With an incredible sunrise our morning start at Drakes Bay, Costa Rica. Our group was ready to explore the trails and fascinating ecologies of the region. Peninsula Osa is considered one of the most vibrating places on the world about abundance of wildlife. Today was just our first day of the trip and it was successful. Our first sighting was a troop of Central American spider monkeys, who were crossing over our heads braking branches and foraging for fruits. Those monkeys are unique cause are the only primates from the new world who lack thumbs. The calls of the birds were also notable on the surrounding forest even when the noise cicadas were loud as a chainsaw. We saw trogons, antbirds, and tanagers. We enjoy the walk to a waterfall, following a trail with a lot of roots and mud but with some huge trees, some of them so tall that you can see the shade that is created for them do not let anything else grow underneath. The tropical rainforest shows how humid and diverse this ecosystem is. It was a lot of fun in our first day in Costa Rica.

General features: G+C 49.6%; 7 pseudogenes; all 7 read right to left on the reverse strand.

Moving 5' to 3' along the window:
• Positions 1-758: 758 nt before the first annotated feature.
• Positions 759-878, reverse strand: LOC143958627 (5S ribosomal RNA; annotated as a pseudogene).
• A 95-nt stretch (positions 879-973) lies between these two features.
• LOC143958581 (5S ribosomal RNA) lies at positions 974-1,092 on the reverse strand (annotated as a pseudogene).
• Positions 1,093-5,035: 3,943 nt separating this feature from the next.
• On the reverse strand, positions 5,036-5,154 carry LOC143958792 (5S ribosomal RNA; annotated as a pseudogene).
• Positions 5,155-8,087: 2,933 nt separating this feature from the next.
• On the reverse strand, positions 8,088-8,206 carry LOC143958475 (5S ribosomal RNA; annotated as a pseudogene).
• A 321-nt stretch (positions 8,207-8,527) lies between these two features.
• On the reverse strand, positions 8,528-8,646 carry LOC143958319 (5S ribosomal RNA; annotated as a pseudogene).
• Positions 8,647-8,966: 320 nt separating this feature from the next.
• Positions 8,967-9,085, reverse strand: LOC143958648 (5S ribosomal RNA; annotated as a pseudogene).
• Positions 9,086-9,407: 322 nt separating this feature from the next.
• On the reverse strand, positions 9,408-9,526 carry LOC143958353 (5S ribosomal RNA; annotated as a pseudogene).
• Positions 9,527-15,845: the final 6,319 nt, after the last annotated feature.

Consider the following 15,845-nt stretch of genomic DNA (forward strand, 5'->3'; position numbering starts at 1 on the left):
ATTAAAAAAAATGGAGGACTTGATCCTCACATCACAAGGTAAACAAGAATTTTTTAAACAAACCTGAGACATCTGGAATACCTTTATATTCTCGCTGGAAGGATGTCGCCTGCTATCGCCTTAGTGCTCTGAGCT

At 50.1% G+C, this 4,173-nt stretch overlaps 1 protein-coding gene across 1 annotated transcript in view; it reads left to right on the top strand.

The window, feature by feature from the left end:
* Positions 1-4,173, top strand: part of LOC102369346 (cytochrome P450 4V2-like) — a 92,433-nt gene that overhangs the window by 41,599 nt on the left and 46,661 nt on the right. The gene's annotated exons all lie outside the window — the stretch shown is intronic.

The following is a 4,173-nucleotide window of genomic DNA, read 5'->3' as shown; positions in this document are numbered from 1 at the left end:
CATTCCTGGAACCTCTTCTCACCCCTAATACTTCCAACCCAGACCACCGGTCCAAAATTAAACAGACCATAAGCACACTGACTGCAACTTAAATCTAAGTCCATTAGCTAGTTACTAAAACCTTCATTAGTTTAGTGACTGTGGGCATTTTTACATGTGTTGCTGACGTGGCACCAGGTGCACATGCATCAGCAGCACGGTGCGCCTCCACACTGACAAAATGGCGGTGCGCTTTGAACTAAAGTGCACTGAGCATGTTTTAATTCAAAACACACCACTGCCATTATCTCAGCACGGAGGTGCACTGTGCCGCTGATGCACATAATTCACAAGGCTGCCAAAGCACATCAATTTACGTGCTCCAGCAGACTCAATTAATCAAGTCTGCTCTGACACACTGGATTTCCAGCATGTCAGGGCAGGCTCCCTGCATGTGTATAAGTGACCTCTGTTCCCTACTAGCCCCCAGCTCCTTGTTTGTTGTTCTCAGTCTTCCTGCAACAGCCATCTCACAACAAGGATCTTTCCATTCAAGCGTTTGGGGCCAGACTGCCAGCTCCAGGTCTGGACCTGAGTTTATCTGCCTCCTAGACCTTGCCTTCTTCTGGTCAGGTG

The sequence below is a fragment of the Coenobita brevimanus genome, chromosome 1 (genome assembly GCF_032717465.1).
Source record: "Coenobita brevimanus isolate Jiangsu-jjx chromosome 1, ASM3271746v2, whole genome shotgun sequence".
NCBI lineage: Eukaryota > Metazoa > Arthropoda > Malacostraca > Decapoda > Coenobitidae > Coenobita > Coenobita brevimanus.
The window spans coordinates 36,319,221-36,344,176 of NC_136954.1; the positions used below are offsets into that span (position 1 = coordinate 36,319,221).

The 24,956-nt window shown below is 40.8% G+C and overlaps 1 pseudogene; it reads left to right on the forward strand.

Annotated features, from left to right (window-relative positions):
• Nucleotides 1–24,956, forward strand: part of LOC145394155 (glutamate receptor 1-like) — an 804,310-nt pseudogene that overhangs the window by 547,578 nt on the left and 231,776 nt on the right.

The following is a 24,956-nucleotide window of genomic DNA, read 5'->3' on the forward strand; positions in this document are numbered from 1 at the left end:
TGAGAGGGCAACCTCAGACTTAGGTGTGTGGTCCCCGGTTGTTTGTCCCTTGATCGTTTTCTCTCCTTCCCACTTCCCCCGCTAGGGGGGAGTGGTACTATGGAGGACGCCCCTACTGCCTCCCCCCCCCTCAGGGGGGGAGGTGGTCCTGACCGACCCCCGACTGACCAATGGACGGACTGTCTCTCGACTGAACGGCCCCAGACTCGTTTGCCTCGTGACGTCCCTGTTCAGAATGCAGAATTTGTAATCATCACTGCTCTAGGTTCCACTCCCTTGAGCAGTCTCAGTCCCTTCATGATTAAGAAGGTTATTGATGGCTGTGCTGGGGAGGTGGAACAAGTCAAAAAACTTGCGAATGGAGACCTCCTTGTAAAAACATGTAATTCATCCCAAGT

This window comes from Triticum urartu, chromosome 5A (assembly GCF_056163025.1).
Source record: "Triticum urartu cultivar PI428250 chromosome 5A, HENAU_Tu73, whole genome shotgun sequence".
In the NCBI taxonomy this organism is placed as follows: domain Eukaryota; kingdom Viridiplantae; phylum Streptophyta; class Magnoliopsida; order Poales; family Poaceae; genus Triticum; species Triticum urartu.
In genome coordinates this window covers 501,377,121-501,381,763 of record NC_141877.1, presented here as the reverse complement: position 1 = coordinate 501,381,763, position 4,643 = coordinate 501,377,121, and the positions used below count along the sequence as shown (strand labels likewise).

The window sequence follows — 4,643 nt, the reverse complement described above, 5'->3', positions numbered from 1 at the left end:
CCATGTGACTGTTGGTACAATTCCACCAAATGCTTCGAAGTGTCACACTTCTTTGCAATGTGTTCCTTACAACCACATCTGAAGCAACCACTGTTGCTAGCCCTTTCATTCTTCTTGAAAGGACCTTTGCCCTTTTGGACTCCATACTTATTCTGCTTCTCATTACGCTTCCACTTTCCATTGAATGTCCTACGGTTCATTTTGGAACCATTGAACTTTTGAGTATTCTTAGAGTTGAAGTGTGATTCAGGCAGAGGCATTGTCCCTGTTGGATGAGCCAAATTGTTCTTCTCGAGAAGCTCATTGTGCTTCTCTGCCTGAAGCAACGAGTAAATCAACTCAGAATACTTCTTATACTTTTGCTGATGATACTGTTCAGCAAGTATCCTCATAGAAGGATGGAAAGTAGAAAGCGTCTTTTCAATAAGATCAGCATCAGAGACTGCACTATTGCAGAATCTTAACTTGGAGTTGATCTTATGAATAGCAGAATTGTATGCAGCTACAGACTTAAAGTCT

National Geographic Quest
I love my country. I love its people and food and more than anything else, its natural resources. After 29 years as a guide for Central America, especially Costa Rica and Panama, traveling widely around the world with the work I do (I am also a tropical biologist), the Osa Peninsula is my uncontested favorite. Not a single time in my life have I come here and not be wowed by its lush forest, green waters, blue mountains and unmatched biodiversity. Our itinerary was split between two destinations: This morning we disembarked onto Caletas Bay, owned by our friend Banbam (Enrique), and in the afternoon we went to one of the Estacion San Pedrillo ranger station. Choices this morning: A wonderful horseback ride to Rio Claro, a two-mile hike to Agujitas River, a longer paced hike through the forested trails of Caletas Wildlife Refuge, or a casual tour of the wildlife refuge’s gardens. We loved all, coming back with unforgettable wildlife sightings, including a mother three-toed sloth with her baby, a bird eating snake straight from the trail, and a lot of bird sightings such as riverside wrens and black-hooded antshrikes. With the afternoon came the icing on the cake: Corcovado National Park. Again, more opportunities: walking the longer, more strenuous trail to the San Pedrillo Waterfall, and a waterhole to come with it or the Pargo River trail to explore the lowland forests. What a way to finish our trip! From army ants, to basilisks, to pale-billed woodpeckers, howler-, spider- and white-throated capuchin monkeys, to the very scarcely seen Central American Tapir. We could not have asked for a better last day in our trip, and an amazing way to say farewell to Central America, for the time being.